It was evident to me that young people’s voices remained generally unheard or marginalised in the heated debates about statues, and yet they had been at the forefront of the cultural activism and BLM protests throughout the UK post-Colston. After the Whose Stories? Whose Statues? sessions, the young people highlighted that even though there had been so much media coverage over the past year after Colston was taken down, there were no spaces for young people to reflect upon the contested nature of statues of empire and colonialism.
The young people who participated in the sessions had welcomed safe spaces to explore the discourses around statues in nuanced ways with other young people, with researchers, and with spoken word artists:
“I had thought about them before, and had touched on the issue in some university modules but I had never considered the complexity of removing the statues themselves and how the removal has to be thought about, rather than just petitioning for them to be taken down. So this workshop provided me with a new outlook”.
“Yes, thought about them a lot in the summer where Britain’s unhealthy proximity to statues was evident! however the workshop provided me with so much more education”.
The sessions were spaces for critical reflection and mutual learning, as the young people shared their stories and learned from one another, and benefitted from hearing from the poets and the academic researchers, whilst we all learned from the young people. One of the young people described the atmosphere as “creative and inclusive”, and others commented on the depth of learning:
“I loved how encouraging each workshop was and it was a really positive experience. I felt really comfortable every session and was able to learn so much from everyone else attending”.
“How engaging the conversations were and bouncing off others who had such great interest in these issues. Being inspired by the work by others in the project as well as the guest speakers who gave such intellectual and powerful contributions”.
“I loved the way the workshop was hosted and run to ensure people felt comfortable speaking and sharing opinions, Suhaiymah and Muneera were also amazing and insanely talented and it was so fun to learn and listen to them”.
“I really liked the camaraderie, it felt like a really safe space to discuss these issues with a group of people who were also really passionate about this topic. It also felt very supportive”.
There is still so much learning to be done, and an urgent need for museums and schools to provide spaces for young people to share their stories about how their identities and belongings are impacted by their experience of what is revered in the public realm. As Gary Younge recently wrote in The Guardian, “in Britain, we seem to have a peculiar fixation with statues, as we seek to petrify historical discourse, lather it in cement, hoist it high and insist on it as a permanent statement of fact, culture, truth and tradition that can never be questioned, touched, removed or recast. This statue obsession mistakes adulation for history, history for heritage and heritage for memory”.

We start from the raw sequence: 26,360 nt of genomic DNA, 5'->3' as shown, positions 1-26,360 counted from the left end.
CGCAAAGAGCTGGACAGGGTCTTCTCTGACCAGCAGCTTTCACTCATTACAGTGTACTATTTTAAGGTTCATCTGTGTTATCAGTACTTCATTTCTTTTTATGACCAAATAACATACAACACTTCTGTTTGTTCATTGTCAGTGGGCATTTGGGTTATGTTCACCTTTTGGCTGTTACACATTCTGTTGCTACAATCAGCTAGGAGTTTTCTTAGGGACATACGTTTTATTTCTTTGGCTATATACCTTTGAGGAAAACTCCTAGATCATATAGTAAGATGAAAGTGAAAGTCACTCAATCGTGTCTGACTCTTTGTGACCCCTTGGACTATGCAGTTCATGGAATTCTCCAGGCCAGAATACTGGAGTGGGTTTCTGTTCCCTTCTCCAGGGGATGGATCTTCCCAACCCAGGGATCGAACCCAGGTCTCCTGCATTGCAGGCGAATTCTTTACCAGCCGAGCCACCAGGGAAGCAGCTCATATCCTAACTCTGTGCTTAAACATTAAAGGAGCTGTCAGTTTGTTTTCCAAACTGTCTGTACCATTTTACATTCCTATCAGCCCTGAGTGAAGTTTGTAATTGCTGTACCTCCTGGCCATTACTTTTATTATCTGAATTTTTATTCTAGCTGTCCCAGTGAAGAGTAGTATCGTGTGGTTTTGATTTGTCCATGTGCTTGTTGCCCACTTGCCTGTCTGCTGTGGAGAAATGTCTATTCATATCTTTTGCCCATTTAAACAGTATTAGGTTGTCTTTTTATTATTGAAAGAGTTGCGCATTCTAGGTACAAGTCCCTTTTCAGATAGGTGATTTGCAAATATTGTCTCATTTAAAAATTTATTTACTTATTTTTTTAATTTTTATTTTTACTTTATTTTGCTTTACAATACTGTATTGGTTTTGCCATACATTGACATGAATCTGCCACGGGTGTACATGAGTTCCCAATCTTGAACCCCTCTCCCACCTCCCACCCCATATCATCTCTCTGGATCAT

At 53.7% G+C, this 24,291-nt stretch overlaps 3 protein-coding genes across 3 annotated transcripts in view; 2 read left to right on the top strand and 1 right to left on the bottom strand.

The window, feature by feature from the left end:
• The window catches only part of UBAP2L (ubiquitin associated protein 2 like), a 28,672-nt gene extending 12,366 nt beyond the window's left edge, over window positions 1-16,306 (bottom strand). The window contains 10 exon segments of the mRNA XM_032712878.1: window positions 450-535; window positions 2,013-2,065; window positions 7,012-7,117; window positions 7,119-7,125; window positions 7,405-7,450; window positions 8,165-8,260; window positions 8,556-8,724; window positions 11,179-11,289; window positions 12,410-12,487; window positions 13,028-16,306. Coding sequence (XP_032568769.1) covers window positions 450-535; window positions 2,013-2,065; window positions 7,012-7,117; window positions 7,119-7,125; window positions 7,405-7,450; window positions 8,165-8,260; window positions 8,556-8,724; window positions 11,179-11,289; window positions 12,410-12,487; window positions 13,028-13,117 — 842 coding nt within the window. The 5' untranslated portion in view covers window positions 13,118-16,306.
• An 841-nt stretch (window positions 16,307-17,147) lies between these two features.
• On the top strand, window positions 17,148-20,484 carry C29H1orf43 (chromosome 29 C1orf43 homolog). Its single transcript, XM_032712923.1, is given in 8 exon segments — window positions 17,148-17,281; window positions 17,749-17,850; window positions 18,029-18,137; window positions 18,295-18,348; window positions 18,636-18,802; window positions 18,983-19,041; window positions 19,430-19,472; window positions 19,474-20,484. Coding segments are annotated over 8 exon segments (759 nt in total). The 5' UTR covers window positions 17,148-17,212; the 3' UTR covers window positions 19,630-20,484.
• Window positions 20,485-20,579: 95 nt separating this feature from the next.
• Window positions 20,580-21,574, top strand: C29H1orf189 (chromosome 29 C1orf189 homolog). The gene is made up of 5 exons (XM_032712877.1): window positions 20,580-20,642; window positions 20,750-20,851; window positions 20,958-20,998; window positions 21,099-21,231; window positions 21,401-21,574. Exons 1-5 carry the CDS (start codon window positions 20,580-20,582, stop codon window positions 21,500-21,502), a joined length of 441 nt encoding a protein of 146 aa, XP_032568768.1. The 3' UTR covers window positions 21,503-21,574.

How do we disrupt this peculiar fixation? How do we continue to question the mainstream versions of history we learn in schools? I hope we can build on the courage of young cultural activists in the Colston moment and after. As a museum it is our responsibility to provide opportunities for younger generations to engage in individual and collective critical reflection about the ways that social institutions doggedly preserve history and heritage, and importantly how this might impacts young people’s sense of belonging to Britain.
Coming up next
In the next few weeks, we will be developing opportunities for more young people to join safe spaces to explore identities and belongings, as well sharing publications for young people, teachers and heritage staff:
- On the 21st of July, one of our young Manchester Museum OSCH Collective members will lead a poetry workshop Belonging: Space & Place for young people to explore themes of identities, decolonisation, as well as statues of empire & colonialism.
- Watch out for a call out for young people to contribute to a zine entitled Whose Statues? Whose Stories?
- On our social media, we will be sharing recordings of powerful poems by two young people from the Manchester Museum OSCH Collective that will also feature in a CoDE video with Dr Ruth Ramsden-Karelse.
- A Runnymede briefing will provide policy recommendations – The Changing Shape of Cultural Activism: Legislating Statues in the Context of the Black Lives Matter Movement.